The Reeves Family and the Ewing Family Genealogies

 

 

 

Transportation

 

 

The first major innovation in eighteenth-century penal practice was the extensive use of transportation. Although there was some idea that transportation might lead to the reformation of the offender, the primary motivations behind this punishment were deterrence and the exile of hardened criminals from society.

 

Although many convicts were transported in the seventeenth century, it had to be done at their own expense or at the expense of merchants or shipowners. In the early eighteenth century there was a desire to extend transportation as a way of creating a more effective alternative to the death penalty (in terms of deterring crime) than benefit of clergy and whipping. 

Convicts sentenced to transportation being led to a boat at Blackfriars Bridge.  They include some children and are chained together by their necks. Reproduced courtesy of and with thanks to Mark Herber from Criminal London: A Pictorial History from Medieval Times to 1939 (Chichester, 2002).

 

In 1718 the first Transportation Act allowed the courts to sentence felons guilty of offences subject to benefit of clergy to seven years transportation to America. In 1720 a further statute authorized payments by the state to the merchants who contracted to take the convicts to America.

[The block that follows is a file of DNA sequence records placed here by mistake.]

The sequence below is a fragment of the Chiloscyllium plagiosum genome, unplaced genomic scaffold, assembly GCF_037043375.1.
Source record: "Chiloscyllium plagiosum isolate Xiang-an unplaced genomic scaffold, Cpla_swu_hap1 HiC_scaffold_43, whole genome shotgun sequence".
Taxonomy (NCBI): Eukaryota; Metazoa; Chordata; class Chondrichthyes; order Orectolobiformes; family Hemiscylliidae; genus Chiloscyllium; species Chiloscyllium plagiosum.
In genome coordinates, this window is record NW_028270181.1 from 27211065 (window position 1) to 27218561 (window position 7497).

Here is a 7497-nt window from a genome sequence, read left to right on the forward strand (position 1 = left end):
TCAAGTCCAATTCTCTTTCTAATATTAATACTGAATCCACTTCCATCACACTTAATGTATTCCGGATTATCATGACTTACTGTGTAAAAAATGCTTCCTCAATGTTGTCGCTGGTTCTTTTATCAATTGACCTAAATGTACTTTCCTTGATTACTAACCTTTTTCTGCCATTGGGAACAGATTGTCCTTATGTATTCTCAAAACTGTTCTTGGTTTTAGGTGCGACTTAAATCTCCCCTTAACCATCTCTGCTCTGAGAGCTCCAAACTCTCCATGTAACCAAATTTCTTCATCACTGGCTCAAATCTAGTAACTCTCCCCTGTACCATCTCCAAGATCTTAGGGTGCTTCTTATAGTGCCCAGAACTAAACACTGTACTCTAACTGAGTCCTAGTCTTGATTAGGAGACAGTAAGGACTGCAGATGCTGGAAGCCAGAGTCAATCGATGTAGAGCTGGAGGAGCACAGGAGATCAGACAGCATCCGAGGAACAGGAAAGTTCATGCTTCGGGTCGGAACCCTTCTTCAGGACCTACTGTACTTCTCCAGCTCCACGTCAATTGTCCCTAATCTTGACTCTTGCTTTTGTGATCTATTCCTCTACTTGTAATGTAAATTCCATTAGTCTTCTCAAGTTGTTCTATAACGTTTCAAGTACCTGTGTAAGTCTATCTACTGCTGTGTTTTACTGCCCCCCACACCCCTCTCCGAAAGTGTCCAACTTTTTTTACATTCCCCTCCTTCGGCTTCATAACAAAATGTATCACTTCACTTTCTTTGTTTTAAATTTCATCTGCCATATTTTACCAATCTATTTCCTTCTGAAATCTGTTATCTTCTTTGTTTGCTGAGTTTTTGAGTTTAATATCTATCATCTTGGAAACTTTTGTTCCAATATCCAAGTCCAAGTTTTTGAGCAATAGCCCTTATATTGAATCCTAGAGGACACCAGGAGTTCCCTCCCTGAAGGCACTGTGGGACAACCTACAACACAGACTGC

The first Transportation Act also allowed those guilty of capital offences and pardoned by the king to be sentenced to transportation, and it established returning from transportation as a capital offence.

 

Under the terms of the Transportation Act, those sentenced to death could be granted a royal pardon on condition of being transported for fourteen years or life.

 

In 1776 transportation was halted by the outbreak of war with America. Although convicts continued to be sentenced to transportation, male convicts were confined to hard labor in hulks on the Thames, while women were imprisoned. Transportation resumed in 1787 with a new destination: Australia. This was seen as a more serious punishment than imprisonment, since it involved exile to a distant land.

 

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Copyright Brian Reeves, 2005 2007.